From then on I spent most of my free time in the library with my laptop. It helped to have a schedule and a work like environment. My learning habit turned from sprints interrupted by frustration into a marathon. The key to this was that I was finally convinced that I could reach the goal and that all that matters was how much time I spent on getting there.
A year after I finished university – after having worked on dozens of little projects – Mostafa told me that I knew enough to start looking for a job. It took me a bit of time to get going and to understand what was important. The whole application process is definitely different from medicine. The CVs look different and the interview process is very specific to the industry. I took another month to prepare specifically for the technical interview part. You can find a lot of resources on this topic online and it helps a lot to prepare this part well. If you want to start preparing for technical interviews the best way to build up confidence is to solve problems on pages like LeetCode. As much as developers complain that these coding problems are artificial and far from the day to day job the truth is that they are widely used and that good preparation pays off tremendously.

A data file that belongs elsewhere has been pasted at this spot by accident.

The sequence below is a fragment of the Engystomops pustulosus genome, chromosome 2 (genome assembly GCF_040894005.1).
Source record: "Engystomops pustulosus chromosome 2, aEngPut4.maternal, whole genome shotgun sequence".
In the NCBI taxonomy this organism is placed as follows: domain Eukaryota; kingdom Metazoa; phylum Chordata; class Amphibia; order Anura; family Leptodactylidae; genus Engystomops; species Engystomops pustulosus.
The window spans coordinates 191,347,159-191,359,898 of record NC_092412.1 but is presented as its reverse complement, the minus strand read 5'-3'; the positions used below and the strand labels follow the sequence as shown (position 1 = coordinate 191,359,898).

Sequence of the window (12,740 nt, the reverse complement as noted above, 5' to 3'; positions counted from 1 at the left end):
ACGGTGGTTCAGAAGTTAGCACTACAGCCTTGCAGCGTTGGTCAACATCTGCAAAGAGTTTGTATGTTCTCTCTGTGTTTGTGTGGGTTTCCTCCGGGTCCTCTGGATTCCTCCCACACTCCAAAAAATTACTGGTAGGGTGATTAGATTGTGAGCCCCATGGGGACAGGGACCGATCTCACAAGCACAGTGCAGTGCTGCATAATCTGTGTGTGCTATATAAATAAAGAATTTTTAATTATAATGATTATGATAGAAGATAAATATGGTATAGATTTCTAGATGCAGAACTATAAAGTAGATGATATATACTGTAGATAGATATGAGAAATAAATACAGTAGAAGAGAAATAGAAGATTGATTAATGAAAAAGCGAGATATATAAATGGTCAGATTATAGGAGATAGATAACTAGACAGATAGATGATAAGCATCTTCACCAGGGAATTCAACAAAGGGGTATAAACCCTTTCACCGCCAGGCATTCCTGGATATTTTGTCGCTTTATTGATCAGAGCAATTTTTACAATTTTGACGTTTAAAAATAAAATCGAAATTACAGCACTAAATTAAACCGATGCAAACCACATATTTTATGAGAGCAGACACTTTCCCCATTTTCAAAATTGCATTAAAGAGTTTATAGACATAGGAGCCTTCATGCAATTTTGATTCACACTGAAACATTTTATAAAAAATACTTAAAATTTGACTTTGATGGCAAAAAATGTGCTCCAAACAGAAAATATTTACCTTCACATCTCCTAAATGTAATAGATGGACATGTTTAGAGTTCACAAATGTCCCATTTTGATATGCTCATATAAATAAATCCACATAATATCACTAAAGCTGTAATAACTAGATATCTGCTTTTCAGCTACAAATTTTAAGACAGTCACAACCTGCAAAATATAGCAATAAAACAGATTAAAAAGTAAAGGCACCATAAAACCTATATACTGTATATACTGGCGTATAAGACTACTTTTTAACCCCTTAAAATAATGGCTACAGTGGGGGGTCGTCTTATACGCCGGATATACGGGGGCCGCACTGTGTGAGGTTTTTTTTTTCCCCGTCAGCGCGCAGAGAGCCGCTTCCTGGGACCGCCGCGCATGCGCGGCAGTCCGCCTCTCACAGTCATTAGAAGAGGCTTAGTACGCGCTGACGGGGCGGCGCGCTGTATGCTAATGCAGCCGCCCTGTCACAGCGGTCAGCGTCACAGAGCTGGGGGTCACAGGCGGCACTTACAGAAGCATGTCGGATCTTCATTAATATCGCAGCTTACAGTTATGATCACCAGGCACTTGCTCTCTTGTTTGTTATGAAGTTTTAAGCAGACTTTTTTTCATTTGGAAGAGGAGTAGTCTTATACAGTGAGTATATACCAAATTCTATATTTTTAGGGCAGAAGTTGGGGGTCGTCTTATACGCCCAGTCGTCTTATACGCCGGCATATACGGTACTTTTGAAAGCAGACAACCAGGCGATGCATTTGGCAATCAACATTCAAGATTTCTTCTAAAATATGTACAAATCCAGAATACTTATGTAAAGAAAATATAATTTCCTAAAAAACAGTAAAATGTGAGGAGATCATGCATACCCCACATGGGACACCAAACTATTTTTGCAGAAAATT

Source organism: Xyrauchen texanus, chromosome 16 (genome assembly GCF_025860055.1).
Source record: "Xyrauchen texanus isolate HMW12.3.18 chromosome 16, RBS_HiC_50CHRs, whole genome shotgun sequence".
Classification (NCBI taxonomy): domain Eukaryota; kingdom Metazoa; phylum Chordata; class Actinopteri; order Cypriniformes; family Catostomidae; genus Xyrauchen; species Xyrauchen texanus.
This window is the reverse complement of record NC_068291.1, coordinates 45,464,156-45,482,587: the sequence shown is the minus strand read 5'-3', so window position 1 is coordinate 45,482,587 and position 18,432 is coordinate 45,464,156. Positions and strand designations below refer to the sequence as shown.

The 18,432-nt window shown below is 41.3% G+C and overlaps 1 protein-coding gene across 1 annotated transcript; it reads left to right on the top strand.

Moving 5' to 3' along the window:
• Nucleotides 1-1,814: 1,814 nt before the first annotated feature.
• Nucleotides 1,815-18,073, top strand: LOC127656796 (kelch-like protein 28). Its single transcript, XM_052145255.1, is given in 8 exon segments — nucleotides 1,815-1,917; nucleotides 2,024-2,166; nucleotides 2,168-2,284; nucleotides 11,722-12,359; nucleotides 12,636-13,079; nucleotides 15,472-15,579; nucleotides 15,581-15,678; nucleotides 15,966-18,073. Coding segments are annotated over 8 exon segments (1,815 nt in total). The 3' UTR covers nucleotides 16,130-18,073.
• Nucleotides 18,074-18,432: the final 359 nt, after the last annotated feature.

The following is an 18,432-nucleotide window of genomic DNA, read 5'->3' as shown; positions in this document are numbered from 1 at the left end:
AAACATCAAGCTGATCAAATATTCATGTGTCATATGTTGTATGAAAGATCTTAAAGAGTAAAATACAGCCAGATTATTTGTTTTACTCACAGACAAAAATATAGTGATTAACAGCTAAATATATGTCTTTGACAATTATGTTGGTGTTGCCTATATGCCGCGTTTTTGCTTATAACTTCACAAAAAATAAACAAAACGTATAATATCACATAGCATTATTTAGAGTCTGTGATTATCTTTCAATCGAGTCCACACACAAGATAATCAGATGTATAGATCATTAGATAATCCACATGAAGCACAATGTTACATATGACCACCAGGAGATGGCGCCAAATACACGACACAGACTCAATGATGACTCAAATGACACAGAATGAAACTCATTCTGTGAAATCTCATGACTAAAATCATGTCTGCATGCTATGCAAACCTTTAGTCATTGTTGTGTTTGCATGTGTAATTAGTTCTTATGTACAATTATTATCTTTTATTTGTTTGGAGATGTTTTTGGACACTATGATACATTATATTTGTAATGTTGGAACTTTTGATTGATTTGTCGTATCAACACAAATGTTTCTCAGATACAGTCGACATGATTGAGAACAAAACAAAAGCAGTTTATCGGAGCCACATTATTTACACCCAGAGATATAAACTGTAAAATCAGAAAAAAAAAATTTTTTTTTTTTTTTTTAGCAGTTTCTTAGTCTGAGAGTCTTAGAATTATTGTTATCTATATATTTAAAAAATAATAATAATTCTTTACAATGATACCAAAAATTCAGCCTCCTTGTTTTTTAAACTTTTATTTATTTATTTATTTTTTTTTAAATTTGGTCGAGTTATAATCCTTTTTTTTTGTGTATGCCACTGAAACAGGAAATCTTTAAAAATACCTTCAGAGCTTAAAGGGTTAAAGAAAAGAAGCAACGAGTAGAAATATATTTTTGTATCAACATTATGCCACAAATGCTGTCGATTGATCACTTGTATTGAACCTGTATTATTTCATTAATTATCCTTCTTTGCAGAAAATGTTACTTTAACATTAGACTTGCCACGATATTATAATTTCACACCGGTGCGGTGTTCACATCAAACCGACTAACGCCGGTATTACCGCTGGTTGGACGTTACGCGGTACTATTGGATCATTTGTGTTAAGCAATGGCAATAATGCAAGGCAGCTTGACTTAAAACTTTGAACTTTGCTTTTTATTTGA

After the month of preparation came the big day and I started applying for jobs. It was daunting and I was filtering out too many job offerings but then Mostafa told me: “Don’t think that if you don’t apply you can avoid rejection. If you don’t apply you are already rejecting yourself. Take the leap and apply! In the worst case you learn how to improve your application.” With this empowering idea I went back to the job offerings. I discovered a company that fascinated me in the medical sector called Doctolib. Doctolib builds software for practices and hospitals and enables patients to book appointments online – I was hooked! I wanted to be part of this project and I hope you find projects you want to be part of just as badly. Then I took the leap and applied. The application process that followed was an emotional rollercoaster ride on which you can read more on Doctolib’s engineering blog. After I made it through the process Doctolib decided to hire me. I arrived at my goal. I couldn’t believe that I really made it happen.